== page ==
This is the 73rd issue of Trend/Countertrend. My first missive was published 6 years ago this October. While trying to decide what paradoxical topic to write about this month I realized that most of you would not have received my debut newsletter. It’s one of my top 10 favorites, so I decided to do a reprise.
Mary Elizabeth Jane Colter was a trendsetter in the best sense of the word. She was born in 1869 in Pittsburgh, Pennsylvania, a few years after the Civil War ended--an era when women couldn’t aspire to much in the way of careers. Growing up, her family was constantly on the move, but ended up in St. Paul, Minnesota. After her father died, Mary knew she’d need a career that would support her and her family. She convinced her mother to let her attend the California School of Design in San Francisco. After graduating, she returned to Minnesota, where she began teaching at the Mechanic Arts High School.
While not the most auspicious start for a woman that ultimately became a peer of Frank Lloyd Wright, it opened the door for her to enter the male dominated field of architecture. In 1901 she was hired by the Fred Harvey Company (of the famous Harvey Houses) to decorate the Alvarado Hotel in Albuquerque. Based on that success, she was offered a full time job designing a series of landmark hotels and commercial lodges for the company.
Over the next 30 years she worked in very rugged conditions, completing 21 projects for the company. Eleven of her structures are on the National Register of Historic Places; 5 have been designated National Historic Landmarks. She is credited with creating the ‘Rustic Style’ design aesthetic of the National Parks system, having designed most of the important manmade structures in the Grand Canyon, including Bright Angel Lodge, Hopi House, Hermit’s Rest, Indian Watchtower, and Phantom Ranch. Today, 5 million tourists visit, admire and enjoy these structures.
Mary possessed a special genius for interpreting the past to create new buildings and interiors that continue to enchant travelers crossing the Southwest. She was an early advocate of environmentalism and design authenticity. Critics say that her works emerge effortlessly from their site and, even when new, affect a look of age through the use of authentic materials and building methods.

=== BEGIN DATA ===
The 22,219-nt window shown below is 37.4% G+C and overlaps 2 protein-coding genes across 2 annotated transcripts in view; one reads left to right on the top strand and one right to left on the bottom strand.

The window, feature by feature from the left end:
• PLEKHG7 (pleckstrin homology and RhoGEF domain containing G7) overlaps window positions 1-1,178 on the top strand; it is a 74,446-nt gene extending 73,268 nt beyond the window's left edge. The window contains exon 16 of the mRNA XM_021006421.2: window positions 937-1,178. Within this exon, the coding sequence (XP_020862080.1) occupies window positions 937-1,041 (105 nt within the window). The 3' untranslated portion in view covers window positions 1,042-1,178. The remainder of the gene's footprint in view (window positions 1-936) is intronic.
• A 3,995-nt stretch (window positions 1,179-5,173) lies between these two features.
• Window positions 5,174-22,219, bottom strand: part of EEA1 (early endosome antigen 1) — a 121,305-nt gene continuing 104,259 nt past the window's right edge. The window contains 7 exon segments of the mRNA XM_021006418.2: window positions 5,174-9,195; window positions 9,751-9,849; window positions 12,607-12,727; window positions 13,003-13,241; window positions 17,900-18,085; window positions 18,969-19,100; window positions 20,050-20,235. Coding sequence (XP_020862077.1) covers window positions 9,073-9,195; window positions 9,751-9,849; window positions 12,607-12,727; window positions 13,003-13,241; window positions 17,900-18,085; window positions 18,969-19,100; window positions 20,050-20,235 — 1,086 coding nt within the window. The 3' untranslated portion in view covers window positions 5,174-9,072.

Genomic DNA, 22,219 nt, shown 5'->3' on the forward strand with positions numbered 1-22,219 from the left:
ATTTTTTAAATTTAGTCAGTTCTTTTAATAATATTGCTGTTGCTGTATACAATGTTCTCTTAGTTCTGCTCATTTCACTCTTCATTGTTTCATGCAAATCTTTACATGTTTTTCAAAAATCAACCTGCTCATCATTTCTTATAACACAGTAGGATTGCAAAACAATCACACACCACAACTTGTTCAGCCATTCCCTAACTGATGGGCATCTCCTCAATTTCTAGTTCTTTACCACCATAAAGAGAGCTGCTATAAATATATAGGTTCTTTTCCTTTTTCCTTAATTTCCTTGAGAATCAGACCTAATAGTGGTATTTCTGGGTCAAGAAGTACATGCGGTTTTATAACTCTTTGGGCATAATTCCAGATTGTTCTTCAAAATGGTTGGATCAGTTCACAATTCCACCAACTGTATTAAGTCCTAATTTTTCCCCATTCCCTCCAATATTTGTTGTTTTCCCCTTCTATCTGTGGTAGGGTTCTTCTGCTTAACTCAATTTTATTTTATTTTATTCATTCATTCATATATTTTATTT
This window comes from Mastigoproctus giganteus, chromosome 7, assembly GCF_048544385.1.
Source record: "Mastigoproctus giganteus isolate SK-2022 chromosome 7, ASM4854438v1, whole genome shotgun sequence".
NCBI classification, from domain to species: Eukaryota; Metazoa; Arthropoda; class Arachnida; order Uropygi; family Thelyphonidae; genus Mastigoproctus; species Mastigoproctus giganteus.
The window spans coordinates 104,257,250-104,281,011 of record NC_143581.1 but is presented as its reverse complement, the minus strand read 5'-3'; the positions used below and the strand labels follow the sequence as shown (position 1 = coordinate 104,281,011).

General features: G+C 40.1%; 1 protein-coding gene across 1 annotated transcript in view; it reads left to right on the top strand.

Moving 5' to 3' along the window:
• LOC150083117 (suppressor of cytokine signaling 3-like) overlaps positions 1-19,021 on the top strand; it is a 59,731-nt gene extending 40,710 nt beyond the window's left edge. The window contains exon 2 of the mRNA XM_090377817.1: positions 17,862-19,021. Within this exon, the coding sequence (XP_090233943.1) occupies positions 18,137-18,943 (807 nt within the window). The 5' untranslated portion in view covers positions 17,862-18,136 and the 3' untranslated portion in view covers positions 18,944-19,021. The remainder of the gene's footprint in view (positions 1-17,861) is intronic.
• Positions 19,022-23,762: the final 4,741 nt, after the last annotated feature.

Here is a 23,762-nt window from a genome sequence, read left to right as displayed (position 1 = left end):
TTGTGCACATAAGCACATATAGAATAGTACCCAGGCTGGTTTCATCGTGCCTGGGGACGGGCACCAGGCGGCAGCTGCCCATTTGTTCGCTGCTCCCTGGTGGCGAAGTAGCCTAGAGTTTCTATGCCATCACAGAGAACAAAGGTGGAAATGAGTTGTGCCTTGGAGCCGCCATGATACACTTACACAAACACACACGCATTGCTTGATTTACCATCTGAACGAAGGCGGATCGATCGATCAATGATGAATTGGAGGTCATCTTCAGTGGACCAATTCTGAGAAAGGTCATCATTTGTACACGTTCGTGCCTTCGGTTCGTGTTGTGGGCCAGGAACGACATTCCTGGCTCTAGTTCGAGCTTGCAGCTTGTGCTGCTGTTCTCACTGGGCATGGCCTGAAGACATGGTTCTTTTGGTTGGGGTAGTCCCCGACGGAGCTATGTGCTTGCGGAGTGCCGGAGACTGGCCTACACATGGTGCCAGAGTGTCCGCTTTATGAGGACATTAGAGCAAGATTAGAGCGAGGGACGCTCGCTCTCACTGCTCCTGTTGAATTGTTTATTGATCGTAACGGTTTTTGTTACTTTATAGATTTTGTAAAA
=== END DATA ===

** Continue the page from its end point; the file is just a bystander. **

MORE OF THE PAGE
Colter was a storyteller and an originator of “retail-tainment.” She designed her buildings not just to lodge, feed, or otherwise serve travelers, but also to entertain, engage, and educate them. She had great respect for Native American culture and heritage, and in her work she sought to protect and respect their traditions while delighting the eye and stimulating the mind.
She’s best remembered for her 3 classic hotels in the Southwest, but only one survives today. La Posada, just off Route 66 in Winslow, Arizona, was considered by Colter to be her masterpiece. (www.laposada.org). This gracious hotel opened in 1930, just months after the stock market crash of 1929. It closed in 1957, and was scheduled to be demolished. Thankfully, it was saved, and has recently been restored to its original beauty. It’s definitely worth a side trip and stay if you ever visit that part of the country. Just about every movie star of the 30’s and 40’s stayed at La Posada. The rooms are all individually designed and named after those stars. The Turquoise Room restaurant serves some of the most innovative Southwestern cuisine in the nation, drawing extensively on Native American ingredients and traditions.
Colter didn’t follow trends, she set them. She achieved very little measure of fame during her lifetime, and was never recognized by the popular national publications nor the journals and magazines of the architectural world. Because her buildings and interiors, all of them open to the public, have surely entertained more visitors than those of many other big-name designers, I consider Mary Elizabeth Jane Colter the best known unknown architect in the United States.
To learn more about this amazing woman, I recommend the book Mary Colter, Architect of the Southwest, by Arnold Berke, from Princeton Architectural Press.